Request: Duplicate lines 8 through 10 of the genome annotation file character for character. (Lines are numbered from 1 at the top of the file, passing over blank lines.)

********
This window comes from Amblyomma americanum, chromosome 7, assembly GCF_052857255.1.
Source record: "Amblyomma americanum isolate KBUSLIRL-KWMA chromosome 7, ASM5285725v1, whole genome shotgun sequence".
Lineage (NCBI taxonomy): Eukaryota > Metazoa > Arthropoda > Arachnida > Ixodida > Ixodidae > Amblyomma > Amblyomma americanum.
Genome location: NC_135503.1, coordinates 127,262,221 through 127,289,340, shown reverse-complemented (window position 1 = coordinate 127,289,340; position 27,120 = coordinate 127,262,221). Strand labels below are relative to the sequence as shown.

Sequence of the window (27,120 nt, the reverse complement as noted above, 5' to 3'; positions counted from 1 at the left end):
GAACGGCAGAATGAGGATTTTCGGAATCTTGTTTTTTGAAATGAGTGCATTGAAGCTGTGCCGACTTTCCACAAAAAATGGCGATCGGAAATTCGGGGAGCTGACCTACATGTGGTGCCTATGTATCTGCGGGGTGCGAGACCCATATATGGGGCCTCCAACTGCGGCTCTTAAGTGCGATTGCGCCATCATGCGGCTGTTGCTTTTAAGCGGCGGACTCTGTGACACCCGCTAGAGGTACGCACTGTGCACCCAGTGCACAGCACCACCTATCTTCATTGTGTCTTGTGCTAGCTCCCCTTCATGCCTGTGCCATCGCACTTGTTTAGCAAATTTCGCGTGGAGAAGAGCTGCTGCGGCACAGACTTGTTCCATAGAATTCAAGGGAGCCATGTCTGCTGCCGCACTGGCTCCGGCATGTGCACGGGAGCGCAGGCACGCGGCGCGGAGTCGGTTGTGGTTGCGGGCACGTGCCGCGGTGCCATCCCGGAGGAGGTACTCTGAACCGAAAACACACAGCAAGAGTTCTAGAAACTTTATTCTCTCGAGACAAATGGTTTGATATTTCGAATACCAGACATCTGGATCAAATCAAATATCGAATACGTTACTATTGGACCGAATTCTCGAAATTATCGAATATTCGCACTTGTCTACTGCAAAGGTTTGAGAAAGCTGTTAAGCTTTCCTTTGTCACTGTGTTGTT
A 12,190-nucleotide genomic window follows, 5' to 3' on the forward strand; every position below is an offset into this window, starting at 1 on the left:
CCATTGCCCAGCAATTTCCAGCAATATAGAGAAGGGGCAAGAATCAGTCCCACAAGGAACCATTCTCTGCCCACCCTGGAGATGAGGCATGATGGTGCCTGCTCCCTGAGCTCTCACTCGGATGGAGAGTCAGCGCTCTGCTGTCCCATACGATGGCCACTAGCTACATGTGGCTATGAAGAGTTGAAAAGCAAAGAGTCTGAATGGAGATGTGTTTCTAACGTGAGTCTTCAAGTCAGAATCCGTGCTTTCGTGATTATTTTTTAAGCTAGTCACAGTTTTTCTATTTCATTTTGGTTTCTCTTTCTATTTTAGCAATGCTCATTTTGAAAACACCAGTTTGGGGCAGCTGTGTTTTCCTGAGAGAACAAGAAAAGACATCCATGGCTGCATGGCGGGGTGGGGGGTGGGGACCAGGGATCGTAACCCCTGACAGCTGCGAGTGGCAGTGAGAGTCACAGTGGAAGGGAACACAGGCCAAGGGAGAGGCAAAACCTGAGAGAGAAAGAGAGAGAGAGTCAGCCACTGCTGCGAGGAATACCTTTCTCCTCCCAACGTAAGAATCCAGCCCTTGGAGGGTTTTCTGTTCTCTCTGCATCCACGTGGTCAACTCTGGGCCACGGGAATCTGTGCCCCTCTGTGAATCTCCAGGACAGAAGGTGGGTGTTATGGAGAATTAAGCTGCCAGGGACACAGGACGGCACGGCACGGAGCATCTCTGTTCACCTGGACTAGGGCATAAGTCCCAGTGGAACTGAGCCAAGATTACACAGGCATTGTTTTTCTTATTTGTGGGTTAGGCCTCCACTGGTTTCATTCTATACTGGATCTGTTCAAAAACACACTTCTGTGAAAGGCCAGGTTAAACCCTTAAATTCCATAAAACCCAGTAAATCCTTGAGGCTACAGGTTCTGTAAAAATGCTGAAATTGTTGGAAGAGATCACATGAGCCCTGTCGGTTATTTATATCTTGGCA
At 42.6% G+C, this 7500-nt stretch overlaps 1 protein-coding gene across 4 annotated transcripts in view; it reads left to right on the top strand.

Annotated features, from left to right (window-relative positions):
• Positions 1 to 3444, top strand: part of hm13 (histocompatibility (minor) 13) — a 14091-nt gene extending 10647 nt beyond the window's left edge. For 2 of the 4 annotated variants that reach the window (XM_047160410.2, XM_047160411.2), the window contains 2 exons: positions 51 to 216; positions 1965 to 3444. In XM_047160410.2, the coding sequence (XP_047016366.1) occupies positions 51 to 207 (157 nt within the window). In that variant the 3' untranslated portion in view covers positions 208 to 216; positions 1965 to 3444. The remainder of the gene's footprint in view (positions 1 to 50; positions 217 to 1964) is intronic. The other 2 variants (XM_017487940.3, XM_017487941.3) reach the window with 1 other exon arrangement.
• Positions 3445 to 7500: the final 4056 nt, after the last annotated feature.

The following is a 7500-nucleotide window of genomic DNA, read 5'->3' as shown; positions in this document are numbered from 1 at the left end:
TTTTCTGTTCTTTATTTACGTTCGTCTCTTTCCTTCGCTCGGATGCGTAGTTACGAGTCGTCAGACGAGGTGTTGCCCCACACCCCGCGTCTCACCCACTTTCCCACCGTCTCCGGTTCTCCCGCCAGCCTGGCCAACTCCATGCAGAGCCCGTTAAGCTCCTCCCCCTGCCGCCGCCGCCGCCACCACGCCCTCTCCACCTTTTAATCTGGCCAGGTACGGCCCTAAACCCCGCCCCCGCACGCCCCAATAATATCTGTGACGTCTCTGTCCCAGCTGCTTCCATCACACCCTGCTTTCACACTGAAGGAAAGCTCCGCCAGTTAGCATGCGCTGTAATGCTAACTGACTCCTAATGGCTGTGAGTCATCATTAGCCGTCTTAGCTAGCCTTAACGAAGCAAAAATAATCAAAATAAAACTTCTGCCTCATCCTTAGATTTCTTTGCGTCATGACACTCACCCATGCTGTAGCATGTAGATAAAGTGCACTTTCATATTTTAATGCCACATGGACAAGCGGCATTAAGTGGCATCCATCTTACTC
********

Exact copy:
CCATTGCCCAGCAATTTCCAGCAATATAGAGAAGGGGCAAGAATCAGTCCCACAAGGAACCATTCTCTGCCCACCCTGGAGATGAGGCATGATGGTGCCTGCTCCCTGAGCTCTCACTCGGATGGAGAGTCAGCGCTCTGCTGTCCCATACGATGGCCACTAGCTACATGTGGCTATGAAGAGTTGAAAAGCAAAGAGTCTGAATGGAGATGTGTTTCTAACGTGAGTCTTCAAGTCAGAATCCGTGCTTTCGTGATTATTTTTTAAGCTAGTCACAGTTTTTCTATTTCATTTTGGTTTCTCTTTCTATTTTAGCAATGCTCATTTTGAAAACACCAGTTTGGGGCAGCTGTGTTTTCCTGAGAGAACAAGAAAAGACATCCATGGCTGCATGGCGGGGTGGGGGGTGGGGACCAGGGATCGTAACCCCTGACAGCTGCGAGTGGCAGTGAGAGTCACAGTGGAAGGGAACACAGGCCAAGGGAGAGGCAAAACCTGAGAGAGAAAGAGAGAGAGAGTCAGCCACTGCTGCGAGGAATACCTTTCTCCTCCCAACGTAAGAATCCAGCCCTTGGAGGGTTTTCTGTTCTCTCTGCATCCACGTGGTCAACTCTGGGCCACGGGAATCTGTGCCCCTCTGTGAATCTCCAGGACAGAAGGTGGGTGTTATGGAGAATTAAGCTGCCAGGGACACAGGACGGCACGGCACGGAGCATCTCTGTTCACCTGGACTAGGGCATAAGTCCCAGTGGAACTGAGCCAAGATTACACAGGCATTGTTTTTCTTATTTGTGGGTTAGGCCTCCACTGGTTTCATTCTATACTGGATCTGTTCAAAAACACACTTCTGTGAAAGGCCAGGTTAAACCCTTAAATTCCATAAAACCCAGTAAATCCTTGAGGCTACAGGTTCTGTAAAAATGCTGAAATTGTTGGAAGAGATCACATGAGCCCTGTCGGTTATTTATATCTTGGCA
At 42.6% G+C, this 7500-nt stretch overlaps 1 protein-coding gene across 4 annotated transcripts in view; it reads left to right on the top strand.

Annotated features, from left to right (window-relative positions):